Joined Tuesday, July 02, 2002
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6/1/2011: I was very active in Bookcrossing way back in the beginning, and I amassed quite a mountain of To-Be-Read books shared by generous Bookcrossers all over the world. Since then my life has changed dramatically: it now involves much more playing pattycake and changing diapers and much less leisure reading. Not only do I not have time to read all these books anymore; I don't even have space to store them all. My apologies to all the Bookcrossers who hoped that sending their books to me would at the very least mean they got read (hopefully in a timely fashion, with a thoughtful and insightful journal entry) and then passed along to another interested Bookcrosser in a controlled release. Instead they are all going on a much more exciting and risky journey: being released into the wild. If you love something, set it free!
Wild Releasing Highlights
(my wild releases stat is ALL wild releases!)
The last person to catch Hey, Girl found it at the hospital, and she said it is the only thing that has made her laugh out loud for months. Very sad... but nice job, little book! Way to show up in the perfect place at the perfect time. Another well-traveled book is the Curry Cookbook, which has had three wild catches! Bel Canto, another favorite, has been caught in the wild twice! My copy of Into the Forest traveled all the way to Costa Rica! Possessing the Secret of Joy was a Valentine's Day release. Another favorite release commemorates a trip to New York City. The sleeper hit of my bookshelf is The Nanny Diaries, caught many states away, many months after its first release. I released a dozen books on the Capitol Mall at the March for Women's Lives in 2004. White Oleander and The Bad Girl's Guide to the Open Road were caught at the march, and The Lovely Bones was caught in Georgia months later! The finder of Blasted Allegories couldn't have been happier to find this book, since he had been looking for it in bookstores for about a month! The person who caught my copy of Spending said she felt "like Alice in Wonderland" when she found this book. The person who caught this juicing book said he was "drawn to it like a laborador to water." I was happy to see my world music guide find such a perfect new home.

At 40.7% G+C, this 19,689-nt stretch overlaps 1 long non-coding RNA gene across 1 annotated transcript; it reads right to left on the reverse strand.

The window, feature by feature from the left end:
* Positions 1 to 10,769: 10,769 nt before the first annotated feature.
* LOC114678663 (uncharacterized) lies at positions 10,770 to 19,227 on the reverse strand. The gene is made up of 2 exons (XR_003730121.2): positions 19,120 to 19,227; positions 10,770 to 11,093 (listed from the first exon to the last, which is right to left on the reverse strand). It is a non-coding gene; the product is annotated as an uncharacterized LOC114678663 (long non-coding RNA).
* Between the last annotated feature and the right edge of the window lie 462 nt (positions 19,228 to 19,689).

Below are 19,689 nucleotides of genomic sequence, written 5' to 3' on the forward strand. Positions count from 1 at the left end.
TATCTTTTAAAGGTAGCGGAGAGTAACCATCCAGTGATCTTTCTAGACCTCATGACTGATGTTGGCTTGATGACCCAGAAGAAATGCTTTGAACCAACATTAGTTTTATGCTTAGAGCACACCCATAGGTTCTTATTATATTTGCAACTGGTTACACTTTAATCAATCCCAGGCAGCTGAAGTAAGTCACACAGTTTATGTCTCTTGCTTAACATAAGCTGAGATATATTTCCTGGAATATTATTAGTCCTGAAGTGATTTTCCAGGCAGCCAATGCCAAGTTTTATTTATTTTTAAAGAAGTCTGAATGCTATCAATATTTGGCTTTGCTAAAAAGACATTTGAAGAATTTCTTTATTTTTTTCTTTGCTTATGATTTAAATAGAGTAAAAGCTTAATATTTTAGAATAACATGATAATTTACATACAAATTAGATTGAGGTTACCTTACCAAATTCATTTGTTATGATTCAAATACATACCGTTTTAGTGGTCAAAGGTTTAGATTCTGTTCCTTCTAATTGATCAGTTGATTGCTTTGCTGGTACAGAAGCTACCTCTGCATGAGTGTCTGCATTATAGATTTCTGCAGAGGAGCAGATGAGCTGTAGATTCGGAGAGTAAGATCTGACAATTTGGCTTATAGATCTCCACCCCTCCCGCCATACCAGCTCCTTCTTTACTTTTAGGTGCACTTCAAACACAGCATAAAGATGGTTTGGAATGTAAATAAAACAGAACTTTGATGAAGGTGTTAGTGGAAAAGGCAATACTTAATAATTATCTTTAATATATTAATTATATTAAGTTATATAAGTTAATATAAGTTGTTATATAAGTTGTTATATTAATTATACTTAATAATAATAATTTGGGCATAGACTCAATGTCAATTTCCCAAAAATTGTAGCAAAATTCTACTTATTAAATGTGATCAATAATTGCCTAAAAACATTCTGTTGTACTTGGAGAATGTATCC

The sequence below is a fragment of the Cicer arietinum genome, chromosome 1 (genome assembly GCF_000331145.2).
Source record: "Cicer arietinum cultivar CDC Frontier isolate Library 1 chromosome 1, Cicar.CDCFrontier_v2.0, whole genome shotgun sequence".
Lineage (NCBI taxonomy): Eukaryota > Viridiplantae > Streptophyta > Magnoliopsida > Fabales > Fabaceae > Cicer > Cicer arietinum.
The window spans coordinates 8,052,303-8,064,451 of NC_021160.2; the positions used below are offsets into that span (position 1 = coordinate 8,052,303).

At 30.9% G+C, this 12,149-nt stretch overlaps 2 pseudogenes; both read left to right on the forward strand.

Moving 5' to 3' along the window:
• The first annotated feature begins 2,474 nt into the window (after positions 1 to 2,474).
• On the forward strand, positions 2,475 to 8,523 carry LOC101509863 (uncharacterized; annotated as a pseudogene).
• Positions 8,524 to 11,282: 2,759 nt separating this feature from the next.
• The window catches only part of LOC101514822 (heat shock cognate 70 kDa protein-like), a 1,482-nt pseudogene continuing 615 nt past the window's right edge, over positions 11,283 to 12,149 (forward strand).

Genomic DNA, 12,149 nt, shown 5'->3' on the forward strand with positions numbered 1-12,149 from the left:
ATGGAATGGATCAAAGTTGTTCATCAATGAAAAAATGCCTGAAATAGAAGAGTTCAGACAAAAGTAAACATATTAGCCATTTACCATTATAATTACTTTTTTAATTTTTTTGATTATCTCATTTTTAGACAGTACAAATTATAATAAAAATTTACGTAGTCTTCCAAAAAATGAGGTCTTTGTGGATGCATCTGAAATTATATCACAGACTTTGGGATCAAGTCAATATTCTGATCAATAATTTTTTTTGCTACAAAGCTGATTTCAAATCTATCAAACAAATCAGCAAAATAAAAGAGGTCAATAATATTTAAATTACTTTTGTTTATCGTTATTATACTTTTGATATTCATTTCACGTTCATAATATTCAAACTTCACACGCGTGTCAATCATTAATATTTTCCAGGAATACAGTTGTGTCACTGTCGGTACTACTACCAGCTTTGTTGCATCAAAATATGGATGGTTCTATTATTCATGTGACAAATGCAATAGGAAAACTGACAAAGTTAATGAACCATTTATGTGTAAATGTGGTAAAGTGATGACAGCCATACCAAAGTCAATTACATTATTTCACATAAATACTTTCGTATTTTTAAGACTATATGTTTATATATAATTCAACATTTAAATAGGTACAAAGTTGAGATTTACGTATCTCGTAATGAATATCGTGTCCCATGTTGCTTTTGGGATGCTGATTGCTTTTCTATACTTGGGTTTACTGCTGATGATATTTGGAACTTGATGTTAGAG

For a while I have been trying to get a picture of someone finding one of my books. Sometimes I get so close, and then the book just slips away! Or I watch people flirt with my books, but they don't seem ready to make a commitment. Other times it's purely a case of bad photography. Here's my funniest release location, complete with a little haiku to commemorate the release of this book of poems. This copy of Fearless Relationships is my most remote release. I could hardly decide where to release The War for the Oaks, since the story takes place in Minneapolis and many local landmarks are mentioned in the book. My all-time favorite release pic is this one of A Light in the Attic.
When people who haven't read much science fiction ask me what to read, these are the books I recommend. I can't claim that they are the best of the entire genre ('cuz there's alot I haven't read!)--they are just my favorites.
- Ender’s Game by Orson Scott Card
- The Parable of the Sower by Octavia Butler
- Slow River by Nicola Griffith
- The Golden Compass by Philip Pullman
- The Fifth Sacred Thing by Starhawk
2004: The Intuitionist by Colson Whitehead
2005: The Time Traveler's Wife by Audrey Niffenegger.
2006: Flesh and Gold by Phyllis Gotlieb
A plug for my favorite book charity
The Women's Prison Book Project sends free books to women in prison all over the United States. They rely almost exclusively on donated new and used books.
"Of the more than two million people confined in U.S. prisons and jails, over 150,000 are women. Eighty percent of these women are there for non–violent crimes, such as shoplifting, prostitution, drug related convictions, and fraud. Of the women convicted of violent crimes, the vast majority were convicted for defending themselves or their children from abuse. More than 1/2 of all women in prison are women of color, and two–thirds of women in prison have at least one child under eighteen. Most of these mothers had primary custody of their children before going to prison."
Please visit their website for more info.
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